Consumer affairs minister angry as Electrabel pushes up prices

Summary

Energy supplier Electrabel is increasing its prices to make up for last year’s government-imposed cuts; other providers could follow their example

Minister to consumers: compare prices

Consumers have been advised to compare the prices offered by various electricity suppliers, following allegations that the largest of them, Electrabel, is trying to circumvent government measures taken to reduce prices.

According to reports, the company is imposing an increase of 10% to 15% on what are known as the “easy customers” – hundreds of thousands of people who have remained customers of the company at a time when hundreds of thousands more began switching suppliers to get better deals.

“I’m getting an intense feeling of déjà vu,” commented federal consumer affairs minister Johan Vande Lanotte. “In 2007, 10 days after the elections, prices went up. Now we’re seeing the same thing played out. But this time there’s no way we’re going to take six years to set things straight.”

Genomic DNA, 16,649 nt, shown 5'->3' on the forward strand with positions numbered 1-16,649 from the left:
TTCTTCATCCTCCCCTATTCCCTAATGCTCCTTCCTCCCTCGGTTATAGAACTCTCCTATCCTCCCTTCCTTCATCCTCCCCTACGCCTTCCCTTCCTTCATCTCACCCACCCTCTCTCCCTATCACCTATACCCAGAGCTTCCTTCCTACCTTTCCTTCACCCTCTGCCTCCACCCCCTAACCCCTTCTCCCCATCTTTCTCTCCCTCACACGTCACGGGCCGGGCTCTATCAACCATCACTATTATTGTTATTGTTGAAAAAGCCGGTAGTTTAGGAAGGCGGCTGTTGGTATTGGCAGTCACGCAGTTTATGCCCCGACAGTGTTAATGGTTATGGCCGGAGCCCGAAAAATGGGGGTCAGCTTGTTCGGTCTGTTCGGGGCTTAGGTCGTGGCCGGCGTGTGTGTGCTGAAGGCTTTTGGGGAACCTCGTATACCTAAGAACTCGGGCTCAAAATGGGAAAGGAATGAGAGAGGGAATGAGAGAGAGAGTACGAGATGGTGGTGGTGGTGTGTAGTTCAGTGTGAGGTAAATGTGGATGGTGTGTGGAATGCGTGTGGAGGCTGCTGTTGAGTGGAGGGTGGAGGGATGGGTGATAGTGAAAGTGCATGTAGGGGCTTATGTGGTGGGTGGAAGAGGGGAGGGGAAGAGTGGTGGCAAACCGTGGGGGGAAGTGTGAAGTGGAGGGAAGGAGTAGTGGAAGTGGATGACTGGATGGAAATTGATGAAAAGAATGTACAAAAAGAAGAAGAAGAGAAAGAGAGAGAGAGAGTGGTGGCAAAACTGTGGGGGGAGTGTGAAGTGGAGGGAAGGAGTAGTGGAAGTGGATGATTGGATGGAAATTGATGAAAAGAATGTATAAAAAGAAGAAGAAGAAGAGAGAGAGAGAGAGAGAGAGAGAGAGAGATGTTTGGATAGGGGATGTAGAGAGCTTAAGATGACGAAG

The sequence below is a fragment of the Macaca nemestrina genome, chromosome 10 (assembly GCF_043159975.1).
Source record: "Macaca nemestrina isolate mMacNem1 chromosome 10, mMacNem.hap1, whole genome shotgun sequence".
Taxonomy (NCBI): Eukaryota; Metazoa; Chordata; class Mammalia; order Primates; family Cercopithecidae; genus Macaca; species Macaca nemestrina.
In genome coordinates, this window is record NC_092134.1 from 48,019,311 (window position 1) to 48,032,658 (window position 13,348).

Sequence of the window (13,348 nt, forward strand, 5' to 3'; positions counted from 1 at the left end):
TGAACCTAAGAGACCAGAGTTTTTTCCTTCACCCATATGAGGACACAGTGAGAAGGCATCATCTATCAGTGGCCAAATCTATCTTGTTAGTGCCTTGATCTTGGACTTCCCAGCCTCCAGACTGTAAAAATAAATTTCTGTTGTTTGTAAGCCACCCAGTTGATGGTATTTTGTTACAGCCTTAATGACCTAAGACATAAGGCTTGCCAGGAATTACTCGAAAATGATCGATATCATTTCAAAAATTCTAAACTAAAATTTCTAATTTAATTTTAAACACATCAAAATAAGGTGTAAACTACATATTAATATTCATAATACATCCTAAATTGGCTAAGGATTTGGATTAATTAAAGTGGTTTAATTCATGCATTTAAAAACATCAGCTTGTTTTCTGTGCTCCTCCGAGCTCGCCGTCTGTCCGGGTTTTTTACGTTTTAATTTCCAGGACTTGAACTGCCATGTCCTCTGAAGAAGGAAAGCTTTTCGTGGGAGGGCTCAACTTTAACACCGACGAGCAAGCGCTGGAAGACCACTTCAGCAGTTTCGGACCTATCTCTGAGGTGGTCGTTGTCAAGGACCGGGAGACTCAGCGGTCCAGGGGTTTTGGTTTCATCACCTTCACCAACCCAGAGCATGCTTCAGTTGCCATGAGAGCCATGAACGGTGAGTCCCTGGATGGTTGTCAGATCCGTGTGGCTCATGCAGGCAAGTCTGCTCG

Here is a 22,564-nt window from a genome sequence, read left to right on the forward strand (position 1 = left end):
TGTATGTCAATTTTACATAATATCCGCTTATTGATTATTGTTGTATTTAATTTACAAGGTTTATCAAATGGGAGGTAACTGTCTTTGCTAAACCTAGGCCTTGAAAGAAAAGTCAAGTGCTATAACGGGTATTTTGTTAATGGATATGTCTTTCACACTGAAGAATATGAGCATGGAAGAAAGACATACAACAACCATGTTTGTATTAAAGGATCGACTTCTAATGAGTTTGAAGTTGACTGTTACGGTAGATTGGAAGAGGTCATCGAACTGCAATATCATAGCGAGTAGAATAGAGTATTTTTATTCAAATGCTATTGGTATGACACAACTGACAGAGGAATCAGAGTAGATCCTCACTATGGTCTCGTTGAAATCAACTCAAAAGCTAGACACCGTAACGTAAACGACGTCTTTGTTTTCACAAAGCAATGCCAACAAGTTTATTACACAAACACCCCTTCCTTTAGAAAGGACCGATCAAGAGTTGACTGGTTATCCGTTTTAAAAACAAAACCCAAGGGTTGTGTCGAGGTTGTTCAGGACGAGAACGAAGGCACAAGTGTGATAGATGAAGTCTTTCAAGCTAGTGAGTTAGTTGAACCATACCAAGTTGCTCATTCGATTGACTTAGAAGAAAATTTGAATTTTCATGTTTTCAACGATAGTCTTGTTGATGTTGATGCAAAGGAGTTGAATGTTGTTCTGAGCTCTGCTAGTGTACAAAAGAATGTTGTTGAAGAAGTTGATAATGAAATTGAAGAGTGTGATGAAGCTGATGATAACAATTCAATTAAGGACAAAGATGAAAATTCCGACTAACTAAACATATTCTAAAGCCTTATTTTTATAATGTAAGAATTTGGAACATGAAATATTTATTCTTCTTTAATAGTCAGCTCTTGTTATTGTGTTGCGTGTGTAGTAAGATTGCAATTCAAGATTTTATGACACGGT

Clients will receive a letter from Electrabel informing them of the new prices. According to Vande Lanotte, suppliers have seen an opportunity to increase prices after the government imposed a cut of about 15% which came into effect in January last year. In addition, some suppliers are refusing to pass on to customers a reduction in VAT from 21% to 6%, which was ushered in last month.

“It looks as if Electrabel is employing a commercial strategy to recoup the losses suffered by the lowering of VAT and other measures taken by the government to bring energy prices under control,” commented consumer organisation Test-Aankoop, describing the move as “a disgraceful strategy. The price of electricity on the open market remains very low. Nothing can justify such an increase”.

Electrabel is currently the only energy provider increasing prices, but others are expected to follow in the weeks to come. Consumers in Flanders can find a comparison tool on the website of the Flemish energy regulator Vreg. Residents in the Brussels-Capital Region have the same option on the site of their energy regulator Brugel